The company is looking to build on that success, That includes increasing the prices of its ad-free offering in the US, UK and France. (The most expensive, which allows streaming on up to four devices, will increase 15 percent to $23 a month.) It’s the latest example of streaming services increasingly steering consumers toward cheaper — and more profitable — ad-supported plans. going.

But risks lie ahead. Negotiations between the SAG-AFTRA actors union and Hollywood studios are inactive, and yet Pressure from A-list actors As for a return to the bargaining table, it is unclear when negotiations will resume. That could ultimately lead to a drought of content that would hurt Netflix and others — though the company noted Wednesday that it is working to license more programming from other studios after the unexpected success on its years-old “Suits” platform. Was. Show produced by NBCUniversal.

And some analysts warn that price increases could ultimately have adverse effects. “Excessive use of this marketing lever is unsustainable,” Forrester Research’s Mike Proulx wrote in a report.

  • In other earnings news: Tesla reported a 44 percent decline in quarterly profit as price cuts and factory investments ate into the bottom line. The carmaker’s shares were down 5 percent in premarket trading. And Morgan Stanley Announced a 9 percent decline in earnings due to reduced deal-making activity.

New York State Attorney General Letitia James sued three crypto businesses in a major fraud case. The SEC is also investigating the firms.

The New York lawsuit accuses Gemini Trust, an exchange run by twins Tyler and Cameron Winklevoss; lender Genesis Capital; And Digital Currency Group, Genesis’s bankrupt parent company, is accused of lying to investors as part of a $1 billion fraud scheme.

The companies’ troubles are linked to the collapse of Sam Bankman-Fried’s FTX. His federal fraud trial is in its third week.

The New York suit focuses on a product called Earn, which is offered to users by Gemini in partnership with Genesis. Customers essentially lent their crypto assets to Genesis at a high return rate – up to 8 percent. But after FTX imploded last November, sending digital asset values ​​plunging, Genesis froze Earn accounts, leaving users unable to reclaim hundreds of millions of dollars worth of crypto.

According to the Attorney General, Gemini had long known that Genesis was a risky bet. James said Gemini did not share that information with investors, leaving at least 29,000 New Yorkers and hundreds of thousands of others vulnerable. The lawsuit says Gemini’s internal documents detailing the risks inherent in the Earn product dating back to its launch in 2021 — namely, that it was highly leveraged with limited liquidity.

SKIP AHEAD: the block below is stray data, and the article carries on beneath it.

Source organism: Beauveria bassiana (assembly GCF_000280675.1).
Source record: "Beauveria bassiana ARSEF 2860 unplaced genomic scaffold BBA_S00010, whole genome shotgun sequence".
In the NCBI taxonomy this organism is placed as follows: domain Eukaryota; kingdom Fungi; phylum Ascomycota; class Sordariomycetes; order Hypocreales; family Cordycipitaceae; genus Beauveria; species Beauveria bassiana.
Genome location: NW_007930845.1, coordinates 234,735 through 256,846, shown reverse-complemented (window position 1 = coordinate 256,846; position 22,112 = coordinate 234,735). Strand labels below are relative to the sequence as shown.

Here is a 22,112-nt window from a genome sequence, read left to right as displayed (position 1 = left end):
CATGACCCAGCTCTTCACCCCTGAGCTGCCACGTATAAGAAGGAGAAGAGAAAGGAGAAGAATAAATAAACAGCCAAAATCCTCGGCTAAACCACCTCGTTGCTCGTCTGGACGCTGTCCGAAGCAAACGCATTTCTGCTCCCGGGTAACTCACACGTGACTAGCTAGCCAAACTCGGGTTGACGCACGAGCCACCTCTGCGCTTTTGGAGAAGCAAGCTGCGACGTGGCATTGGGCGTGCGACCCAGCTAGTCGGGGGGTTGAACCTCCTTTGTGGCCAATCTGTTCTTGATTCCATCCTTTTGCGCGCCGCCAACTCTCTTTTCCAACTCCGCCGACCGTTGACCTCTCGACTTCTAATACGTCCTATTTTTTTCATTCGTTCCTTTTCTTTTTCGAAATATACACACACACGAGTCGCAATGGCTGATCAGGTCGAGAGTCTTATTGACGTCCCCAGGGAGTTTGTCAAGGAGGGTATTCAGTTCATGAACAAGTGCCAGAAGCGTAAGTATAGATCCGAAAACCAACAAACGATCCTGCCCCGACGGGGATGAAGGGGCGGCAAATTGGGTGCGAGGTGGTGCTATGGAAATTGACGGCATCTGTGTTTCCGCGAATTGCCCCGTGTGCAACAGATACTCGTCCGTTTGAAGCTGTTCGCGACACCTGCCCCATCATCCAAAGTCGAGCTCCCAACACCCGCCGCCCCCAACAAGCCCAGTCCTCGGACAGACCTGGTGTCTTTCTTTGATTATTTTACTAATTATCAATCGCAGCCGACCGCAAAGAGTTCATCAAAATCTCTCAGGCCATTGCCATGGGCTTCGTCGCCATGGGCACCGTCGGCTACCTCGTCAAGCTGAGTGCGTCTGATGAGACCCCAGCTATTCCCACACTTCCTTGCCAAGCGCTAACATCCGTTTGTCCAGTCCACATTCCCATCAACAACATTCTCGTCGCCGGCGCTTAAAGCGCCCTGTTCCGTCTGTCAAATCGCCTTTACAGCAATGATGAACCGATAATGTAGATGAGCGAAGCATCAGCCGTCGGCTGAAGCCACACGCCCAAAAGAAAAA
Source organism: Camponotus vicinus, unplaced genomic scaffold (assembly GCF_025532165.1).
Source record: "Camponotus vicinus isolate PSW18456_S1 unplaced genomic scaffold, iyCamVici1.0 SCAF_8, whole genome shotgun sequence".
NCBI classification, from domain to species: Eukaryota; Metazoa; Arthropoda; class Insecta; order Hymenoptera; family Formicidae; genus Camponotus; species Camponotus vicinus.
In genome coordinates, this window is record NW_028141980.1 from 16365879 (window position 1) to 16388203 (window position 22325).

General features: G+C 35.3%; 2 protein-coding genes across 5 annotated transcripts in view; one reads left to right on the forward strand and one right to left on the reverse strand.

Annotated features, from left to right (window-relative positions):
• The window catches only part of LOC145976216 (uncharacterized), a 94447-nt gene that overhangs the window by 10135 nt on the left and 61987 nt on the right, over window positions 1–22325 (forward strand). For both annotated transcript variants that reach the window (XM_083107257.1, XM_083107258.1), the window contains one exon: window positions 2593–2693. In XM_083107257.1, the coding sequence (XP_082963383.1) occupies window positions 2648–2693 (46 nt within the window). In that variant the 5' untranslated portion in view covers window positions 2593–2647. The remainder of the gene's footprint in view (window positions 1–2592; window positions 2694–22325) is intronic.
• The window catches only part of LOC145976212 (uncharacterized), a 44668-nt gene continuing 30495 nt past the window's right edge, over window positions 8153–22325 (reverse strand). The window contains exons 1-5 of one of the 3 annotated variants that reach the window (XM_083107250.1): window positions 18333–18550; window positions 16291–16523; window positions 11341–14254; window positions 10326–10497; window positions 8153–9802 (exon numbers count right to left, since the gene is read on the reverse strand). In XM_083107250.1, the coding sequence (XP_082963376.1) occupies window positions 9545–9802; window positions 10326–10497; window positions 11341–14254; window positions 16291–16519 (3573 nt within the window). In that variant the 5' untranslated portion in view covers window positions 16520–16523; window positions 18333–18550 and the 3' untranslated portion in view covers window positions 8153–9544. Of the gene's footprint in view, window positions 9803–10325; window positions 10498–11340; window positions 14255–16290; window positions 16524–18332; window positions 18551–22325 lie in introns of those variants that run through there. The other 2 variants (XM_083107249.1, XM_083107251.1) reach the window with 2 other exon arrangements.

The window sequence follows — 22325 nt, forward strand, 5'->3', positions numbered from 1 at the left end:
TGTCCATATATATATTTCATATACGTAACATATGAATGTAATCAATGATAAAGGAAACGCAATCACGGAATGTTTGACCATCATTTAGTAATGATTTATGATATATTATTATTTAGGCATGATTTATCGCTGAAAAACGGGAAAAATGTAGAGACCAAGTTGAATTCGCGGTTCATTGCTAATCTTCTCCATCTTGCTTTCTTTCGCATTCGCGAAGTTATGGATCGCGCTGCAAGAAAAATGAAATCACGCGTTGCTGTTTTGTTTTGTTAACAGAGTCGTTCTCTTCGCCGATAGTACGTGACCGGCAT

The lawsuit says Genesis loans were at one point tied to bankrupt crypto hedge fund Alameda Research, which is at the center of the Bankman-Fried fraud case.

Genesis and Digital Currency Group are accused of trying to hide Genesis’ losses from existing and potential investors, (DCG Creditors owed more than $1.7 billionIncluding Genesis.) “This fraud is yet another example of bad actors causing harm throughout the under-regulated cryptocurrency industry,” James said in a statement.

In January, the SEC sued Gemini and Genesis, citing the Earn product for offering unregistered securities.

– The increase in the average net worth of US households from 2019 to 2022, the largest jump on record, according to new fed data, Pandemic-era stimulus payments and rising stock and home prices helped boost household incomes.

As Google defends itself in a major antitrust lawsuit, it calls its first witness to make its case that innovation, not restrictive contracts with industry partners, explains its dominance in search.

Google turned to one of its own to chronicle its successes. Vice President of Search Pandu Nayak, who joined the company 19 years ago, walked the court through developments in machine learning and deep learning, and he described improvements in language understanding that have improved search quality.

Those innovations, he argued, were more important than attracting a huge pool of user search queries. In fact, he said, using one-third less data resulted in “no meaningful degradation in search quality.”

This runs contrary to the central issue of the government’s case. The Justice Department argues that Google’s dominance depends on scale, which involves collecting more data from user queries that then feeds the company’s systems better information, attracting more users, etc.

Prosecutors say the company illegally stifled competition by paying Apple and other companies billions of dollars to make its Internet search engine the default on its devices. “When you see Google paying billions and billions and billions, there’s got to be a reason for it,” government economic expert Michael Winston said this week.